From our tables, we could see the kebabs being prepared in the show kitchen, making us all salivate while we waited for them to complete their journey towards our table.
The kebas were beautifully soft, succulent and melt in the mouth tender. Out of all the kebabs in the platter my favorite was the Bhutta Malai Jhinga. Plump and fresh the prawn was grilled to perfection.
Though most of us on the table did feel that the kebabs were a tad under-spiced and didn't have the spicy punjabi punch and were more suited towards the palate of foreigners. We spoke to Chef Ganesh Joshi about it and he explained the reason so. According to him the spices in the kebabs were deliberately toned down and kept mild as he wanted to build a journey of flavors for us. Giving something strongly spiced right in the beginning of the meal would tend to overpower the palate with spices, resulting in one not being able to enjoy the flavors of food later on.
The main course started with Sood de dhabey di dal and Palak kofta Makhni Wala with Pudina Parantha and Mirchi and Pyaaz Parantha. As told by the chef "the recipe of the Dal was an inspiration from a small but very busy eatery in Ferozpur with the name of Sood Da Dhaba where people come to eat Roti & Dal". The dal was delicious - rich and creamy and served with a dollop of white butter on top, it was remniscent of dals served in the dhabas. You could make out that it had been slow cooked on the fire for a couple of hours to get its smooth blended consistency.
Palak Kofta Makhni Wala were little balls of spinach served in a tomato based creamy buttery gravy. The Makhani gravy was appetizing with the flavors being spot on. What was a let down were the Palak koftas. They were not as soft as they should have been and somehow the beautiful flavors of the Makhani gravy had not seeped into the koftas leaving them bland.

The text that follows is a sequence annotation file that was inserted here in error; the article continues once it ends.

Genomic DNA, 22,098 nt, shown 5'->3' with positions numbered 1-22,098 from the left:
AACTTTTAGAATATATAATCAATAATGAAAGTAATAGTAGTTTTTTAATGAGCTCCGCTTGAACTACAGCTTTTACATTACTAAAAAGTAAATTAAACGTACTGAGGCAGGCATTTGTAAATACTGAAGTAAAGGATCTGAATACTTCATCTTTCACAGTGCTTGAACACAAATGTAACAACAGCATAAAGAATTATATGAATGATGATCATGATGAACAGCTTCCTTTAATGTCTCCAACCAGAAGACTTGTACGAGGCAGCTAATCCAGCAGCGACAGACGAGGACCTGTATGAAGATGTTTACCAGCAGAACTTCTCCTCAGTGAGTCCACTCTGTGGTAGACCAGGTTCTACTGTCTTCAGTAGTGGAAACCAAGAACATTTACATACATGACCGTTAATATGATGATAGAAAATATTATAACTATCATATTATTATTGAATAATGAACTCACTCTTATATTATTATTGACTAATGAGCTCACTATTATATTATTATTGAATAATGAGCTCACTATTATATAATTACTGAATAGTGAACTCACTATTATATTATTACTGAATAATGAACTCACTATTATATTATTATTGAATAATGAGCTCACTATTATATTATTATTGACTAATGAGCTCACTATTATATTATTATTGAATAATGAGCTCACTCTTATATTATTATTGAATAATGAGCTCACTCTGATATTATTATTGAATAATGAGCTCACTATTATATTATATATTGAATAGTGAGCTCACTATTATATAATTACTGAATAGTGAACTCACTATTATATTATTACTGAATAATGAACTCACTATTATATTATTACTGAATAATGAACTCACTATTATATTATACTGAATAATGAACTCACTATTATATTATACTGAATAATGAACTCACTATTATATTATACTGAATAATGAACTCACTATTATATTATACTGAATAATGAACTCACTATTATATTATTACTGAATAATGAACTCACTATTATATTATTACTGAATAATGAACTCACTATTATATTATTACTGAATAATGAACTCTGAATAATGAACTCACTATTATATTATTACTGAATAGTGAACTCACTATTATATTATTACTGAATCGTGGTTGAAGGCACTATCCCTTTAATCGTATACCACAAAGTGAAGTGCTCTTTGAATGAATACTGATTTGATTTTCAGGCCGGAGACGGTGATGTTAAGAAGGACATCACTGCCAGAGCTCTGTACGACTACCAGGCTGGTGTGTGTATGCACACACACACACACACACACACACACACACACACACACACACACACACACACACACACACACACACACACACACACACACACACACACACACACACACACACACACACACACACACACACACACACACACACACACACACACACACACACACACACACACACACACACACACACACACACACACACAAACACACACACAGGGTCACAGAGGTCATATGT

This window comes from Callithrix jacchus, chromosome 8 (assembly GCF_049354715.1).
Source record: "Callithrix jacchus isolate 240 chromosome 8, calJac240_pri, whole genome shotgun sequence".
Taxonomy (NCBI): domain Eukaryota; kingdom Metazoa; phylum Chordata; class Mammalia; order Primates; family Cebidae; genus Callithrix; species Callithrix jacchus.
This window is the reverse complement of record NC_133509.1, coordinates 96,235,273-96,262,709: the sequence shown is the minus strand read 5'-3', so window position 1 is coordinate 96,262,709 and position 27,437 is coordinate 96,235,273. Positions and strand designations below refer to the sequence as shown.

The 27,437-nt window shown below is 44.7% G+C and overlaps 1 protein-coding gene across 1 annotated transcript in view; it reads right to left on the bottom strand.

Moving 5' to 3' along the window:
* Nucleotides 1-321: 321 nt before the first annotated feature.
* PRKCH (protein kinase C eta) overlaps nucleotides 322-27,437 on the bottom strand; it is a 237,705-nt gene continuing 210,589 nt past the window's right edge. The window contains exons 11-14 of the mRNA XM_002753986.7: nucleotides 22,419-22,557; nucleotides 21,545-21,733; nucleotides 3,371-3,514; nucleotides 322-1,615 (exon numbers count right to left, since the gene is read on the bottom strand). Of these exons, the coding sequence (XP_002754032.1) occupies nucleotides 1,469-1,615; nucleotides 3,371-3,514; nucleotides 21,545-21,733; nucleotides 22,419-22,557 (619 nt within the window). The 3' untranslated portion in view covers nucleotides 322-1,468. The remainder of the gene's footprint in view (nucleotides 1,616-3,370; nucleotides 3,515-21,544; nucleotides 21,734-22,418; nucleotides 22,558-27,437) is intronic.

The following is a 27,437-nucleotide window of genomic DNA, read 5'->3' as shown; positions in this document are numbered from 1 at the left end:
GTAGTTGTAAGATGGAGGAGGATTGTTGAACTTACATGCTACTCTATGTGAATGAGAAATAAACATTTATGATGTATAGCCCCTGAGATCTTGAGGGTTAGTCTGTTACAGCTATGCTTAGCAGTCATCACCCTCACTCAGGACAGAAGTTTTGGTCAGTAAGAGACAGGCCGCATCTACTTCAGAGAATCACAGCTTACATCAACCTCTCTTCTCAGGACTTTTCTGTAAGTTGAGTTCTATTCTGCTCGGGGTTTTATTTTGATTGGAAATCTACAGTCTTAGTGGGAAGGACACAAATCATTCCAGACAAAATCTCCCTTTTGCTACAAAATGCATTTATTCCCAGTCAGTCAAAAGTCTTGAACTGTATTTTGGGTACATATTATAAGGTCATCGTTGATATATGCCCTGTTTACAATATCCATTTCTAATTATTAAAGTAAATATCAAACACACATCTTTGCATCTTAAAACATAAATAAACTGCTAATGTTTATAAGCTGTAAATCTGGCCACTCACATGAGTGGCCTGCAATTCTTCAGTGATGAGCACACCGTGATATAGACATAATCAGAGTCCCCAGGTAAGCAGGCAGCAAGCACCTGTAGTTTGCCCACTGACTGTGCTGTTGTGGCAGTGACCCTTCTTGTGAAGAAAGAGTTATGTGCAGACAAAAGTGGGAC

Next to be served was Bhatta Aloo Shimla Mirch and Mushroom Matar. Both the dishes were prepared quite well and reminded one of home cooked flavors. They combined well with the Mirchi and Pyaaz Parantha and Pudina Parantha.
Sector 7 ka Mutton was again an excellent preparation.The Chef told us that the recipe for this dish was inspired by a local eatery in Sector-7 in Ambala. The mutton served in a mildly spiced thick gravy was tender and cooked to perfection. For me, this dish was without a doubt the 'Star dish of the day'.
We ended with Zeera Pyaz Pulao served garnished with fried onions were aromatic and full of flavor. Beautifully prepared, it got a big thumbs up from everyone on the table.
We wrapped up our meal with the desserts. The Malai Chamcham and Anjeer Ki Kulfi looked colorful and beautiful, presented on a plate decorated with rose petals with the Gulab Jamun served alongside in a small bowl. Not much of a dessert person, I could not help but being partial towards the Anjeer Ki Kulfi which was fantastic. It was rich and creamy with just the right amount of sweetness for me.
Overall it was a enjoyable experience. The traditional charm, the authentic ambiance and the earthy food was certainly a nostalgic trip down memory lane for me.
If you too want to experience the flavours of Highway eatery, Paranda at Vivanta by Taj, Surajkund is where you should head to.
Thank you Vivanta By Taj and Chef Ganesh Joshi for your hospitality. We had an amazing time.